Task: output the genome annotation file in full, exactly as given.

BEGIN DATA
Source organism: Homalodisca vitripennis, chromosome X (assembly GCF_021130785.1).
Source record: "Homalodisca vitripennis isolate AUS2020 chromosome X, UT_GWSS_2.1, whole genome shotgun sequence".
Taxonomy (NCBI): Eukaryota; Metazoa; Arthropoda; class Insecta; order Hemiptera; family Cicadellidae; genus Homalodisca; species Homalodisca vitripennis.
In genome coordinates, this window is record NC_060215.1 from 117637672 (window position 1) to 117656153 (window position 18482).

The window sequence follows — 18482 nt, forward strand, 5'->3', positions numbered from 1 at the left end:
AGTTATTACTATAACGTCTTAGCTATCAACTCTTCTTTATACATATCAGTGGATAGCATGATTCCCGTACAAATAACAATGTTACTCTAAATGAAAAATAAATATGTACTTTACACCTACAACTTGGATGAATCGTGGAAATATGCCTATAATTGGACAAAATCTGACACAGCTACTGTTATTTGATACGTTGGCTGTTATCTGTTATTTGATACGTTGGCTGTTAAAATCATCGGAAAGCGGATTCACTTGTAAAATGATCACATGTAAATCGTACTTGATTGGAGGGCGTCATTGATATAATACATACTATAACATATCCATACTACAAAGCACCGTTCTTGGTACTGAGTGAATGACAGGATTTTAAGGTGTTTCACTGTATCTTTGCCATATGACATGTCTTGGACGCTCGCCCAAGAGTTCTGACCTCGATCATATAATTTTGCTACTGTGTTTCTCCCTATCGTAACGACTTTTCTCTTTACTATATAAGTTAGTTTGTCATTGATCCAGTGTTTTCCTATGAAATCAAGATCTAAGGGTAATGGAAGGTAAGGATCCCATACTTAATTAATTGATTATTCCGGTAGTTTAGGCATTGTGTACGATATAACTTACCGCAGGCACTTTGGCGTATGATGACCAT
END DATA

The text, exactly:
Source organism: Homalodisca vitripennis, chromosome X (assembly GCF_021130785.1).
Source record: "Homalodisca vitripennis isolate AUS2020 chromosome X, UT_GWSS_2.1, whole genome shotgun sequence".
Taxonomy (NCBI): Eukaryota; Metazoa; Arthropoda; class Insecta; order Hemiptera; family Cicadellidae; genus Homalodisca; species Homalodisca vitripennis.
In genome coordinates, this window is record NC_060215.1 from 117637672 (window position 1) to 117656153 (window position 18482).

The window sequence follows — 18482 nt, forward strand, 5'->3', positions numbered from 1 at the left end:
AGTTATTACTATAACGTCTTAGCTATCAACTCTTCTTTATACATATCAGTGGATAGCATGATTCCCGTACAAATAACAATGTTACTCTAAATGAAAAATAAATATGTACTTTACACCTACAACTTGGATGAATCGTGGAAATATGCCTATAATTGGACAAAATCTGACACAGCTACTGTTATTTGATACGTTGGCTGTTATCTGTTATTTGATACGTTGGCTGTTAAAATCATCGGAAAGCGGATTCACTTGTAAAATGATCACATGTAAATCGTACTTGATTGGAGGGCGTCATTGATATAATACATACTATAACATATCCATACTACAAAGCACCGTTCTTGGTACTGAGTGAATGACAGGATTTTAAGGTGTTTCACTGTATCTTTGCCATATGACATGTCTTGGACGCTCGCCCAAGAGTTCTGACCTCGATCATATAATTTTGCTACTGTGTTTCTCCCTATCGTAACGACTTTTCTCTTTACTATATAAGTTAGTTTGTCATTGATCCAGTGTTTTCCTATGAAATCAAGATCTAAGGGTAATGGAAGGTAAGGATCCCATACTTAATTAATTGATTATTCCGGTAGTTTAGGCATTGTGTACGATATAACTTACCGCAGGCACTTTGGCGTATGATGACCAT